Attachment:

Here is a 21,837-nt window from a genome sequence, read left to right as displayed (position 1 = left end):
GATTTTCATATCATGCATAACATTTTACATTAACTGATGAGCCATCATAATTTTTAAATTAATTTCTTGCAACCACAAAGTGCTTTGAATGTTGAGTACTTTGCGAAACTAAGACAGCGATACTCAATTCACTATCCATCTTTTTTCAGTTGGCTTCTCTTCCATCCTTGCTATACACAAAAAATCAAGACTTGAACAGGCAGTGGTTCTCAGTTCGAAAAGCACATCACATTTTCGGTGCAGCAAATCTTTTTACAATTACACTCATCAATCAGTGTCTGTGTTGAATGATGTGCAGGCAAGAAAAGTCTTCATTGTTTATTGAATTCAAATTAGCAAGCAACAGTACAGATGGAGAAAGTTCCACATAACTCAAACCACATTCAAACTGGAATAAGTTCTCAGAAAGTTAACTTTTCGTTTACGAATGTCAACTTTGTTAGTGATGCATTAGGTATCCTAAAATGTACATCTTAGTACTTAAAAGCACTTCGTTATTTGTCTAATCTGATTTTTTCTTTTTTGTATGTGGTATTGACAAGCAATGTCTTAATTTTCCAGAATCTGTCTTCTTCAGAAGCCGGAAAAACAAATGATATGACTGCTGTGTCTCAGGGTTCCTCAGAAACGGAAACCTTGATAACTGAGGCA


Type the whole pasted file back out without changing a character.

Here is a 21,837-nt window from a genome sequence, read left to right as displayed (position 1 = left end):
GATTTTCATATCATGCATAACATTTTACATTAACTGATGAGCCATCATAATTTTTAAATTAATTTCTTGCAACCACAAAGTGCTTTGAATGTTGAGTACTTTGCGAAACTAAGACAGCGATACTCAATTCACTATCCATCTTTTTTCAGTTGGCTTCTCTTCCATCCTTGCTATACACAAAAAATCAAGACTTGAACAGGCAGTGGTTCTCAGTTCGAAAAGCACATCACATTTTCGGTGCAGCAAATCTTTTTACAATTACACTCATCAATCAGTGTCTGTGTTGAATGATGTGCAGGCAAGAAAAGTCTTCATTGTTTATTGAATTCAAATTAGCAAGCAACAGTACAGATGGAGAAAGTTCCACATAACTCAAACCACATTCAAACTGGAATAAGTTCTCAGAAAGTTAACTTTTCGTTTACGAATGTCAACTTTGTTAGTGATGCATTAGGTATCCTAAAATGTACATCTTAGTACTTAAAAGCACTTCGTTATTTGTCTAATCTGATTTTTTCTTTTTTGTATGTGGTATTGACAAGCAATGTCTTAATTTTCCAGAATCTGTCTTCTTCAGAAGCCGGAAAAACAAATGATATGACTGCTGTGTCTCAGGGTTCCTCAGAAACGGAAACCTTGATAACTGAGGCA